Manicules, Indexes, Printer’s Fist, or Pointers
One of the prize finds on E-Bay or in an antique shop is a Manicule. That is the historic name for what some people call a “Printer’s Fist”, a “Pointer”, or an “Index”. They have been cast in hot metal for hundreds of years, and pantograph cut in hard maple starting around 1835. The wood type versions could be made in larger sizes by using a pantograph and the skills of a room full of women engravers and type trimmers.
I have been making manicules based on historic wood type specimen books for about five years. For the first few years they were pantograph cut solid ones and open ones because I have not done any engraving for about 40 years since I was in college. When I was lucky enough to get access to a CO2 laser at a local makers space, I was finally able to add the engraving lines. The original idea was to pantograph cut the basic shape in end grain hard maple and use the laser to add the engraving line. Now that I own my own 90 watt CO2 laser I have created four different manicules to sell.
solid one is based on a design from a 1905 Tubbs & Company specimen, the open one is from a Morgans & Wilcox specimen book from 1898. The engraved one with the fine lines is from the Hamilton Wood Type Company specimen book #14, and the coarse engraved one was traced by Gregory Walters from an old specimen book in his collection from the UK. The English seem to like larger engraving lines.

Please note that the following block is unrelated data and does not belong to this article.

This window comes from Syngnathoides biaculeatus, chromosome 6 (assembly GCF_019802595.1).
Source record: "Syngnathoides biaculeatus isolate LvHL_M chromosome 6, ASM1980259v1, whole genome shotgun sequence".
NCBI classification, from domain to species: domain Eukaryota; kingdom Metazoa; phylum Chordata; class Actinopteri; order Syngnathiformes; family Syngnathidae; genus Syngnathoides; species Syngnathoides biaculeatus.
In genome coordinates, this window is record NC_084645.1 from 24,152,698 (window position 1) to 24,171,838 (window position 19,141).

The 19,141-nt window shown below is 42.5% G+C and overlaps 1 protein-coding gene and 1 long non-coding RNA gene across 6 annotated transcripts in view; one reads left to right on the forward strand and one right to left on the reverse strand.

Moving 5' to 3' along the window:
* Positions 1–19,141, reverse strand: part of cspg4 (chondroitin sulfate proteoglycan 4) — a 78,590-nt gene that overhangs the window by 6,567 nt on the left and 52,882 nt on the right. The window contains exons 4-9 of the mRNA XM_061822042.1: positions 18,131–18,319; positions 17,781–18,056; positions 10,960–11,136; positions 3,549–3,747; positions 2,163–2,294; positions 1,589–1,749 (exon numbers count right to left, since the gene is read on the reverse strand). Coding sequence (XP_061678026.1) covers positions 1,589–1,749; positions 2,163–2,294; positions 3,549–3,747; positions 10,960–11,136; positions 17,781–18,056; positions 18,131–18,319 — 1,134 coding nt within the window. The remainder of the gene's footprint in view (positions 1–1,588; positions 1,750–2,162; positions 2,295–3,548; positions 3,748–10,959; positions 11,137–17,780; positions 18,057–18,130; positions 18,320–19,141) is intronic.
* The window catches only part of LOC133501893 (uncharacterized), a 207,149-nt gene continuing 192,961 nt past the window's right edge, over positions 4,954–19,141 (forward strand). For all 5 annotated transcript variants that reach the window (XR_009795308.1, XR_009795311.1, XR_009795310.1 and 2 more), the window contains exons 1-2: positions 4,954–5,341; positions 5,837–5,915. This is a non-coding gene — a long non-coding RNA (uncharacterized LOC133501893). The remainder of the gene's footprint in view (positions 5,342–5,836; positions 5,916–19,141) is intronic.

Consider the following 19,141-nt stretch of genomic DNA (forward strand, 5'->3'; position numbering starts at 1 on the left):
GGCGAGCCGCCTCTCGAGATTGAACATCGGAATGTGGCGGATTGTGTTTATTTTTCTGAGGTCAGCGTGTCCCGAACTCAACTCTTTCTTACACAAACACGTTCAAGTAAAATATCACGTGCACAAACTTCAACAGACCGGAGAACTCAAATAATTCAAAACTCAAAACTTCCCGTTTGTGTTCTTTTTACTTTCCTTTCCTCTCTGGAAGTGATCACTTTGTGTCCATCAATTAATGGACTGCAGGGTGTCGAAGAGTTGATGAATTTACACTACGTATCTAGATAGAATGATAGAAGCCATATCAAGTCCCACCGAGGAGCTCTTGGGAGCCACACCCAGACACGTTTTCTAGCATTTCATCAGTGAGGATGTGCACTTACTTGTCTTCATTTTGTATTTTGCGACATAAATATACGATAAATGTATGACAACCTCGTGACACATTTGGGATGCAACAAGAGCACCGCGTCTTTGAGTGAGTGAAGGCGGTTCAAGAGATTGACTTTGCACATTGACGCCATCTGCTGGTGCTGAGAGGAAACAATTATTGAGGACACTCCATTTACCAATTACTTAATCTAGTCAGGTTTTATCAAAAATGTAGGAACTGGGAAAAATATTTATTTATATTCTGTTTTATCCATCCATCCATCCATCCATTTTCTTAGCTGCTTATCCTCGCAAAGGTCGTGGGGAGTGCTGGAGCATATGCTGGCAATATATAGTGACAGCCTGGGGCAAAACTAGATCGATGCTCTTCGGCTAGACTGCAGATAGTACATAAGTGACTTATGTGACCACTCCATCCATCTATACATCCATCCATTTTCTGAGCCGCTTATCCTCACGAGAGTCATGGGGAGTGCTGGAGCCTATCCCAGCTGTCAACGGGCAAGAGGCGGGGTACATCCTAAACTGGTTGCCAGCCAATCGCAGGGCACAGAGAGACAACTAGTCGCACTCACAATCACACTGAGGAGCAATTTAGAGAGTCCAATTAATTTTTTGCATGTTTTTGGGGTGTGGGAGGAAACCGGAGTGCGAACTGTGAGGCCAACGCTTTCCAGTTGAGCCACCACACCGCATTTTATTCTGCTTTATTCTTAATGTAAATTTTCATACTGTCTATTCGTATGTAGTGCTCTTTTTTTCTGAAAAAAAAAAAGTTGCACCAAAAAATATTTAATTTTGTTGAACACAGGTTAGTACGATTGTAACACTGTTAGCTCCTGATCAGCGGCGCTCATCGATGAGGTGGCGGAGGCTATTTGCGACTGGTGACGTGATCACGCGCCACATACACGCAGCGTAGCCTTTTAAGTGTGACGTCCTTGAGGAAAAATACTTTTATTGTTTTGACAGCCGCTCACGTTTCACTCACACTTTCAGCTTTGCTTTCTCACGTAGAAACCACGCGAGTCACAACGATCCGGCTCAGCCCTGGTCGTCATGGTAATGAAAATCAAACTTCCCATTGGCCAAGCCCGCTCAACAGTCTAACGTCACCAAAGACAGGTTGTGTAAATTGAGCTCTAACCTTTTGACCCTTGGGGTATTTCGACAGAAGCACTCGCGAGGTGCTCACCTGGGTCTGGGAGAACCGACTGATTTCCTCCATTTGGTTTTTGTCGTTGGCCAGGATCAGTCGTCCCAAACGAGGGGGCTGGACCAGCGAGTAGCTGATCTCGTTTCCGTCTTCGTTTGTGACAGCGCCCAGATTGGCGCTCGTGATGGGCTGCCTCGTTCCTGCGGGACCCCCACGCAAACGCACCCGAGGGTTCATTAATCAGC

All four designs I make are sold as pairs, to allow the printer more choices in the design. They are 15 pica, 12 pica, 10 pica, 8 pica and 6 pica line size tall. The larger ones are easier to design because the smaller ones need modified to be an “Optical Pattern”. Designer, Nick Sherman, explained to me that as you reduce the size of the design, the engraving lines get so thin that the side heat of the laser will wipe out the fine details. That means I had to go into the design and removed every third engraving line and then spread the rest out to cover the gaps. I also went to the trouble to carefully trace four sloghtly different engraving lines and mix them up on the type. The biggest problem I have had selling manicules to printers around the world is getting them to order the correct ones. Wood type is made “Type Reading” or backwards so that when it is printed the resulting impression is “Right Reading”. If the pointer finger on the type points to the left, it will print pointing to the right. If you are ordering one manicule for a printer as a Holiday gift, stocking stuffer, or an after holiday gift (if you wait to long) remember it will print pointing the opposite direction as the new wood type.